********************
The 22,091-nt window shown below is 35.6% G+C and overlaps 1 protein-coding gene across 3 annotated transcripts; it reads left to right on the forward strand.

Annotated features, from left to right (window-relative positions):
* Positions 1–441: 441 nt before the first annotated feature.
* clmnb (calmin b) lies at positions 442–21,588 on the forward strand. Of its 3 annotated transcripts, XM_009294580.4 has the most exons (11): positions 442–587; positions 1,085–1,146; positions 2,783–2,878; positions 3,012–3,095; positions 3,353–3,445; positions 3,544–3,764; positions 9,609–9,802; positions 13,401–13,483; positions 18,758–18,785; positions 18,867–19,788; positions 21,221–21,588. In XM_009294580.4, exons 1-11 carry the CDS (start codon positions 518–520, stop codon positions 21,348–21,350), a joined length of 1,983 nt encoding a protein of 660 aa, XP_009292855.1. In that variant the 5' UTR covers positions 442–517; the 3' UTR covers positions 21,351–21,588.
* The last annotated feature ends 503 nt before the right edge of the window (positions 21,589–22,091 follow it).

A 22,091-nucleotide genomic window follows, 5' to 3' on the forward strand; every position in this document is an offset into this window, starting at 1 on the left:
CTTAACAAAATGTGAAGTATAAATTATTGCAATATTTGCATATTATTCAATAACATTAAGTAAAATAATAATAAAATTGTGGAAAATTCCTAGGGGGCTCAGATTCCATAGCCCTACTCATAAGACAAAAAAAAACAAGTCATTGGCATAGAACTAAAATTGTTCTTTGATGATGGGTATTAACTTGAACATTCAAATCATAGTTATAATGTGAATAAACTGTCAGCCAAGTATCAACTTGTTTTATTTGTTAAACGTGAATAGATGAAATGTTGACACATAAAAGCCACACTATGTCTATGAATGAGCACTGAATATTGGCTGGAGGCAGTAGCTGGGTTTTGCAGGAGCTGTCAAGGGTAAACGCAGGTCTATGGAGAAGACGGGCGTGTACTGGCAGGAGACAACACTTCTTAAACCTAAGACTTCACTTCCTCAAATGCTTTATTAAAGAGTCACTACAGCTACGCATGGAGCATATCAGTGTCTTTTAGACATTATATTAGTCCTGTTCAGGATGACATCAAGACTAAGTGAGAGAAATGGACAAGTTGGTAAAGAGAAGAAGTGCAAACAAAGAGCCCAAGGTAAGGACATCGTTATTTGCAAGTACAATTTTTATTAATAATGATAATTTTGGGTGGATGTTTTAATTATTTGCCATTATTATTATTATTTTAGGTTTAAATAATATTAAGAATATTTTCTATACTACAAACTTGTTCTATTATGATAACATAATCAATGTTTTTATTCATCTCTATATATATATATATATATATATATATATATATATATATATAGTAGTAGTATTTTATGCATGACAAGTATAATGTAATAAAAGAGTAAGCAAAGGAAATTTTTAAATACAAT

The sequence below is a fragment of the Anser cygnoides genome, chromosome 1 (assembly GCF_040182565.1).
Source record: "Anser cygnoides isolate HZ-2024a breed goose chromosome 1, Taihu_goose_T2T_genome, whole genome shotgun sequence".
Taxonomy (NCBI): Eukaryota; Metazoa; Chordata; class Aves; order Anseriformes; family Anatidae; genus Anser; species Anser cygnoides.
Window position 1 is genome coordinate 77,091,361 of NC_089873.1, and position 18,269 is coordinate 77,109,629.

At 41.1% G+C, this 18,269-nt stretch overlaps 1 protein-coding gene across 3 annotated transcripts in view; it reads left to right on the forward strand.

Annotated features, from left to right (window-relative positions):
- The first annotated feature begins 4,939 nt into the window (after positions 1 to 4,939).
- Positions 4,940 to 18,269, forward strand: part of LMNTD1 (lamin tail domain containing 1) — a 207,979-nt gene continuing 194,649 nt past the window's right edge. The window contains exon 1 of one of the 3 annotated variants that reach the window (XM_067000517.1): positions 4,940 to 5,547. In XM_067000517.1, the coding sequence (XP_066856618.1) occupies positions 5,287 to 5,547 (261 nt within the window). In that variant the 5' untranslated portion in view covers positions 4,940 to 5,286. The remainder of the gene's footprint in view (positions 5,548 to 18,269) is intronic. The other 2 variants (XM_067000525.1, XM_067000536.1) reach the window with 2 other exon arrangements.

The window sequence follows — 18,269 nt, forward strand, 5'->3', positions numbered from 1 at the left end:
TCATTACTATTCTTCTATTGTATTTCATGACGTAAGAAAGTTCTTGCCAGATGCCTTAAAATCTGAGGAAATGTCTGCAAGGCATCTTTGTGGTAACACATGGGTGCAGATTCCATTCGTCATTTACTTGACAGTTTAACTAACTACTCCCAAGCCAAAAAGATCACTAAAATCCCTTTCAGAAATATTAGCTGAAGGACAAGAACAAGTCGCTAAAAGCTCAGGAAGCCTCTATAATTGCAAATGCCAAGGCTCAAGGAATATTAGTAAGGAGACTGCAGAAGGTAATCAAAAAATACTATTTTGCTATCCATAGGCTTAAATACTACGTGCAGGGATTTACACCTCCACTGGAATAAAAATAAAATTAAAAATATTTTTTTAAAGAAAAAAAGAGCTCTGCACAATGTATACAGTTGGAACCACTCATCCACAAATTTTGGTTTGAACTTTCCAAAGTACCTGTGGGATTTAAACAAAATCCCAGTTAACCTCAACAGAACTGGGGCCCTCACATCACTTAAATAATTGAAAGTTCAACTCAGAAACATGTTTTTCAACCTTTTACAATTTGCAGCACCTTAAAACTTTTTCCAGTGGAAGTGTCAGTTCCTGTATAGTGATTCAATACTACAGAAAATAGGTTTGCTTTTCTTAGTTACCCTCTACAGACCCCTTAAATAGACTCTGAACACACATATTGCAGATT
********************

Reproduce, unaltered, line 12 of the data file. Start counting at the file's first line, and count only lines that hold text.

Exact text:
At 41.1% G+C, this 18,269-nt stretch overlaps 1 protein-coding gene across 3 annotated transcripts in view; it reads left to right on the forward strand.